Recent Reads: “Rendezvous with Rama” by Arthur C. Clarke

“Seriously?” I deadpanned, startling my Laddie from his bedtime Kindle doze. My own e-reader cast its moonbeam light on my pillow, emanating a serenity I didn’t share. “We finally get a female character and the first thing they talk about is her breasts?”

This irritating discovery wasn’t completely unexpected. When I began a personal initiative to read and study more classic science fiction about two years ago, I braced myself for such moments. I’m always wary of mid-20th-century sci-fi because so many of the stories I’ve encountered contain levels of sexism I just can’t countenance. But the recent Amazon bargain on Arthur C. Clarke’s Rendezvous with Rama and the book’s overwhelmingly positive reviews persuaded me to give it a try.

41s6mkxhx1l-_sx301_bo1204203200_The first few chapters subverted my expectations in a good way. Clarke slips soft humor into his writing that surprised and charmed me. He presents an intriguing premise: a giant cylindrical spacecraft dubbed Rama, seemingly abandoned, enters the inner solar system. A crew goes to investigate. Should be exciting, right? Parallels drawn between the Rama expedition and those of 18th century British explorer James Cook even hint at historical allusions. Unfortunately, neither the adventure nor the allegory ever reach fruition.

For the crew’s first few forays into Rama, the book reads like an average 1970’s sci-fi bro-fest. Not a woman in sight, save for the occasional reference to wives at home. (The captain has two, on separate planets. I wasn’t sure whether Clarke intended this as a humorous byproduct of multi-planet colonization or a  commitment-phobe’s futuristic fantasy). When a female crew member finally enters, the narration introduces her with commentary about the favorable effects of zero-g on her feminine assets.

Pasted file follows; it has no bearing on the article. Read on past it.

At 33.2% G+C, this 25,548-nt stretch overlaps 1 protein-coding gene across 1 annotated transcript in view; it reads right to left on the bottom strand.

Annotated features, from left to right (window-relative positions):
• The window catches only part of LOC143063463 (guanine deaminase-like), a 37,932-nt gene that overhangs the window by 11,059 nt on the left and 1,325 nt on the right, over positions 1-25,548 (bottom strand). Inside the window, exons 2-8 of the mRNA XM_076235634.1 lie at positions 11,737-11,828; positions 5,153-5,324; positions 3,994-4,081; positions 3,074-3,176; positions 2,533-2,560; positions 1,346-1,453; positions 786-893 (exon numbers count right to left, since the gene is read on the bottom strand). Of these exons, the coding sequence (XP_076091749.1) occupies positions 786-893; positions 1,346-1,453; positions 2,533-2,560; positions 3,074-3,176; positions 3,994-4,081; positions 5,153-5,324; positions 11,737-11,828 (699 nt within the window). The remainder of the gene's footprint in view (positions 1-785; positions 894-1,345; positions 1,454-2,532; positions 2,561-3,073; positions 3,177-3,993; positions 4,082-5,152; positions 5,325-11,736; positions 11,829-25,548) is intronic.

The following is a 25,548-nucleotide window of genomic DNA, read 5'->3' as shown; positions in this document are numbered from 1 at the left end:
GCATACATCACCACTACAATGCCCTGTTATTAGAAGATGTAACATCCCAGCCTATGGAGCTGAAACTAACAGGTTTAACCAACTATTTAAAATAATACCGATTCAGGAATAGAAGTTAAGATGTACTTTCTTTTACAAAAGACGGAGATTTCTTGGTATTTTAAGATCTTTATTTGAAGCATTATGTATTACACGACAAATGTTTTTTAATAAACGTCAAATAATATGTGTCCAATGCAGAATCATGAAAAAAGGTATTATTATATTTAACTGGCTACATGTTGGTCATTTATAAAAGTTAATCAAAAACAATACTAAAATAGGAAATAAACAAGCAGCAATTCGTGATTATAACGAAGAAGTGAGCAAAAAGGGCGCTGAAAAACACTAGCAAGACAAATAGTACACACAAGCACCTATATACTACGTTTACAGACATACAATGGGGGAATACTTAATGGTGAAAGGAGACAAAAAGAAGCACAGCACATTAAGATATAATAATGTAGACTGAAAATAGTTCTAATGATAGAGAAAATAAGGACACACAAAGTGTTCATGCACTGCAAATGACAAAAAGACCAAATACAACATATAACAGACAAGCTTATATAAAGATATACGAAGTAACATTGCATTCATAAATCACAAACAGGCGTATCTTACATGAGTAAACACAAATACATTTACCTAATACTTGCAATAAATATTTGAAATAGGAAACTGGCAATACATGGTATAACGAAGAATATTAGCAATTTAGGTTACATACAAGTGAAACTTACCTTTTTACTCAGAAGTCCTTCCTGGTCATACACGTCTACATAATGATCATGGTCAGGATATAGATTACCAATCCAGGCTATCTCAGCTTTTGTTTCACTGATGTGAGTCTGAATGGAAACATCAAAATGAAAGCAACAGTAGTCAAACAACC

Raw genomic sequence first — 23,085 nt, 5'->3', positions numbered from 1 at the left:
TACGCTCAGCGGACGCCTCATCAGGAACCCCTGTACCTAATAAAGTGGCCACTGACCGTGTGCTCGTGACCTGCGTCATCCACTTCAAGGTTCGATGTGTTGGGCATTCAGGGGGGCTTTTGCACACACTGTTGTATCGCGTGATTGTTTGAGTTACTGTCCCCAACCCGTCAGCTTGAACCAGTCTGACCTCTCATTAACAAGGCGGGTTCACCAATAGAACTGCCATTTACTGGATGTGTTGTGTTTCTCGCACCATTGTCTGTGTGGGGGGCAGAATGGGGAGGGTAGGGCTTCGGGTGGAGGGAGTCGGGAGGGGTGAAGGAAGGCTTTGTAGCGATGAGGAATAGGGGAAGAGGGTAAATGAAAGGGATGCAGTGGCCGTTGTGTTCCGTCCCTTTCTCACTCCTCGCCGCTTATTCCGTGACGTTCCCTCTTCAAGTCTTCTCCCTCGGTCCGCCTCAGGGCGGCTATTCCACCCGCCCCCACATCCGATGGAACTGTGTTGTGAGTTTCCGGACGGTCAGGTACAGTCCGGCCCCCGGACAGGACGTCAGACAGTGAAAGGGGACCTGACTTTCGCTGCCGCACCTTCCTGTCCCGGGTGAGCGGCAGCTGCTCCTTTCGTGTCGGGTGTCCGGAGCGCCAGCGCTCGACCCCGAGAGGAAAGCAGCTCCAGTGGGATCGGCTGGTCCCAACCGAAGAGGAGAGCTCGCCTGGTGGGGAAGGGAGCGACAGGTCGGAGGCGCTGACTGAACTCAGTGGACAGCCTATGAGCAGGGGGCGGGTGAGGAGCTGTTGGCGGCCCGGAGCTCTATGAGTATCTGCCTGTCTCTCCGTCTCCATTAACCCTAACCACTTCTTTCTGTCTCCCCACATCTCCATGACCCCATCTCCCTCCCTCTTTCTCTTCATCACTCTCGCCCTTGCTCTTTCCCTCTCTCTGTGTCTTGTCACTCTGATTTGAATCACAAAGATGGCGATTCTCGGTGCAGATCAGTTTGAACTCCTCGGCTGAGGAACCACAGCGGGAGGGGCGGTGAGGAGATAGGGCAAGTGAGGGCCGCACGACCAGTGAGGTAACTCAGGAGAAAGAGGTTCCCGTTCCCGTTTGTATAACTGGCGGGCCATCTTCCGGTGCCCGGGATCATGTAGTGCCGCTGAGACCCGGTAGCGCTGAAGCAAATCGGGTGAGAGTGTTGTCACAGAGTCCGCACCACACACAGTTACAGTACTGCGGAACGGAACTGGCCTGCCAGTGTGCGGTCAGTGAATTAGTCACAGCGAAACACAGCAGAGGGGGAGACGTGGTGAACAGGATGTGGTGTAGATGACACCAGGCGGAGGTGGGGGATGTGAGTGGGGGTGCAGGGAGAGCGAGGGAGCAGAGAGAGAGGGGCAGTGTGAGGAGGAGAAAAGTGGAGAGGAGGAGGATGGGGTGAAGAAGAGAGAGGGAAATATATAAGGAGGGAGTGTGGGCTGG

Again, I felt conflicted in my interpretation. On one hand, it offended me that the first female character we meet is immediately and shamelessly objectified. Then again, the polygamous captain made the observation, so maybe we’re meant to infer simply that he’s a bit of a lecher. I read on with hackles raised, but found the rest of the story almost egalitarian. Women take part in the Rama expeditions with no apparent disparity, and all crew members participate in laissez-faire shipboard liaisons.

Indeed, all the characters receive equal treatment in that all are flat and underdeveloped (unlike the good doctor’s bosom). Clarke holds his characters at arm’s length. No arcs, no battle of inner strengths and flaws, not even any interpersonal conflict. I’d have expected the paradigm-shifting, history-making experience of exploring an artificial alien world to elicit a few emotional reactions or disagreements, but no. The team ambles around Rama with the complacency of cows in a new pasture. Individual personalities occur only in brief glimmers, usually through exposition rather than narrative action.